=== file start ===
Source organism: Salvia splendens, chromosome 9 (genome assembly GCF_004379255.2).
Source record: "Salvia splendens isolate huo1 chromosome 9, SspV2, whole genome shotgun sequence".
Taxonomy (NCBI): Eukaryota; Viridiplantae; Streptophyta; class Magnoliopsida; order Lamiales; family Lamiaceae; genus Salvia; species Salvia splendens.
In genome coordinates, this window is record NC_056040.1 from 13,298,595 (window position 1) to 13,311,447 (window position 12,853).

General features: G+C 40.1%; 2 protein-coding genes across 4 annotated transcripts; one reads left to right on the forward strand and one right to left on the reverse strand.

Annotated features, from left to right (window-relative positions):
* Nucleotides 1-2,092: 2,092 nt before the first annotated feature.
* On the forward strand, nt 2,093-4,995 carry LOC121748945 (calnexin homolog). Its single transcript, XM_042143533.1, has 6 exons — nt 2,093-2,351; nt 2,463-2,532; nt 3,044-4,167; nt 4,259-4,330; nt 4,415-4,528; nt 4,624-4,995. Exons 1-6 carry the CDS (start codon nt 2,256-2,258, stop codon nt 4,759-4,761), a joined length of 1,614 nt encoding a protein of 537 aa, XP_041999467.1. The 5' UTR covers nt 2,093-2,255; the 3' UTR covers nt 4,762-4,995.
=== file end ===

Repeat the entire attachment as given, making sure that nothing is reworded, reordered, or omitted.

Source organism: Salvia splendens, chromosome 9 (genome assembly GCF_004379255.2).
Source record: "Salvia splendens isolate huo1 chromosome 9, SspV2, whole genome shotgun sequence".
Taxonomy (NCBI): Eukaryota; Viridiplantae; Streptophyta; class Magnoliopsida; order Lamiales; family Lamiaceae; genus Salvia; species Salvia splendens.
In genome coordinates, this window is record NC_056040.1 from 13,298,595 (window position 1) to 13,311,447 (window position 12,853).

General features: G+C 40.1%; 2 protein-coding genes across 4 annotated transcripts; one reads left to right on the forward strand and one right to left on the reverse strand.

Annotated features, from left to right (window-relative positions):
* Nucleotides 1-2,092: 2,092 nt before the first annotated feature.
* On the forward strand, nt 2,093-4,995 carry LOC121748945 (calnexin homolog). Its single transcript, XM_042143533.1, has 6 exons — nt 2,093-2,351; nt 2,463-2,532; nt 3,044-4,167; nt 4,259-4,330; nt 4,415-4,528; nt 4,624-4,995. Exons 1-6 carry the CDS (start codon nt 2,256-2,258, stop codon nt 4,759-4,761), a joined length of 1,614 nt encoding a protein of 537 aa, XP_041999467.1. The 5' UTR covers nt 2,093-2,255; the 3' UTR covers nt 4,762-4,995.